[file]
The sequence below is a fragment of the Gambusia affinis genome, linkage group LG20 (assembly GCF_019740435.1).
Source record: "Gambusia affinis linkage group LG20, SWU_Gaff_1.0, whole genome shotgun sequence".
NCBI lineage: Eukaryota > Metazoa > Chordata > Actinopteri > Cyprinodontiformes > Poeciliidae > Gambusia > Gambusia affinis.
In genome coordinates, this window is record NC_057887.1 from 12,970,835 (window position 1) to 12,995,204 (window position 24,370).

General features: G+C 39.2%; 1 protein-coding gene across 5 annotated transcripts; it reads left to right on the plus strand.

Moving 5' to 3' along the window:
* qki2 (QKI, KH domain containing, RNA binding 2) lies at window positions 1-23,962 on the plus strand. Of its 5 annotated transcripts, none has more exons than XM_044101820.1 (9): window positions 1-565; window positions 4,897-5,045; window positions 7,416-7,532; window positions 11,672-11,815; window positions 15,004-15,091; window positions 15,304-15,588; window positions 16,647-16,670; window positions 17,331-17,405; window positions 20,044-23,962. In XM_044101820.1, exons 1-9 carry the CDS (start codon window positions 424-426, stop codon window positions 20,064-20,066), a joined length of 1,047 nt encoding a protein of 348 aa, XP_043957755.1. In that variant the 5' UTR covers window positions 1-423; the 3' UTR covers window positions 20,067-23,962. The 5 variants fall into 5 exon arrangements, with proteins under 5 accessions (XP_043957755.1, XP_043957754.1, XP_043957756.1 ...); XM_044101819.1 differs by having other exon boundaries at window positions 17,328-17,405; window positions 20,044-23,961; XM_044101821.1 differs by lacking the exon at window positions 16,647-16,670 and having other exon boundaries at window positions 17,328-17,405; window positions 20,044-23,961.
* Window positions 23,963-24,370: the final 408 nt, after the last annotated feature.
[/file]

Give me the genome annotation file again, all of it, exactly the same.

The sequence below is a fragment of the Gambusia affinis genome, linkage group LG20 (assembly GCF_019740435.1).
Source record: "Gambusia affinis linkage group LG20, SWU_Gaff_1.0, whole genome shotgun sequence".
NCBI lineage: Eukaryota > Metazoa > Chordata > Actinopteri > Cyprinodontiformes > Poeciliidae > Gambusia > Gambusia affinis.
In genome coordinates, this window is record NC_057887.1 from 12,970,835 (window position 1) to 12,995,204 (window position 24,370).

General features: G+C 39.2%; 1 protein-coding gene across 5 annotated transcripts; it reads left to right on the plus strand.

Moving 5' to 3' along the window:
* qki2 (QKI, KH domain containing, RNA binding 2) lies at window positions 1-23,962 on the plus strand. Of its 5 annotated transcripts, none has more exons than XM_044101820.1 (9): window positions 1-565; window positions 4,897-5,045; window positions 7,416-7,532; window positions 11,672-11,815; window positions 15,004-15,091; window positions 15,304-15,588; window positions 16,647-16,670; window positions 17,331-17,405; window positions 20,044-23,962. In XM_044101820.1, exons 1-9 carry the CDS (start codon window positions 424-426, stop codon window positions 20,064-20,066), a joined length of 1,047 nt encoding a protein of 348 aa, XP_043957755.1. In that variant the 5' UTR covers window positions 1-423; the 3' UTR covers window positions 20,067-23,962. The 5 variants fall into 5 exon arrangements, with proteins under 5 accessions (XP_043957755.1, XP_043957754.1, XP_043957756.1 ...); XM_044101819.1 differs by having other exon boundaries at window positions 17,328-17,405; window positions 20,044-23,961; XM_044101821.1 differs by lacking the exon at window positions 16,647-16,670 and having other exon boundaries at window positions 17,328-17,405; window positions 20,044-23,961.
* Window positions 23,963-24,370: the final 408 nt, after the last annotated feature.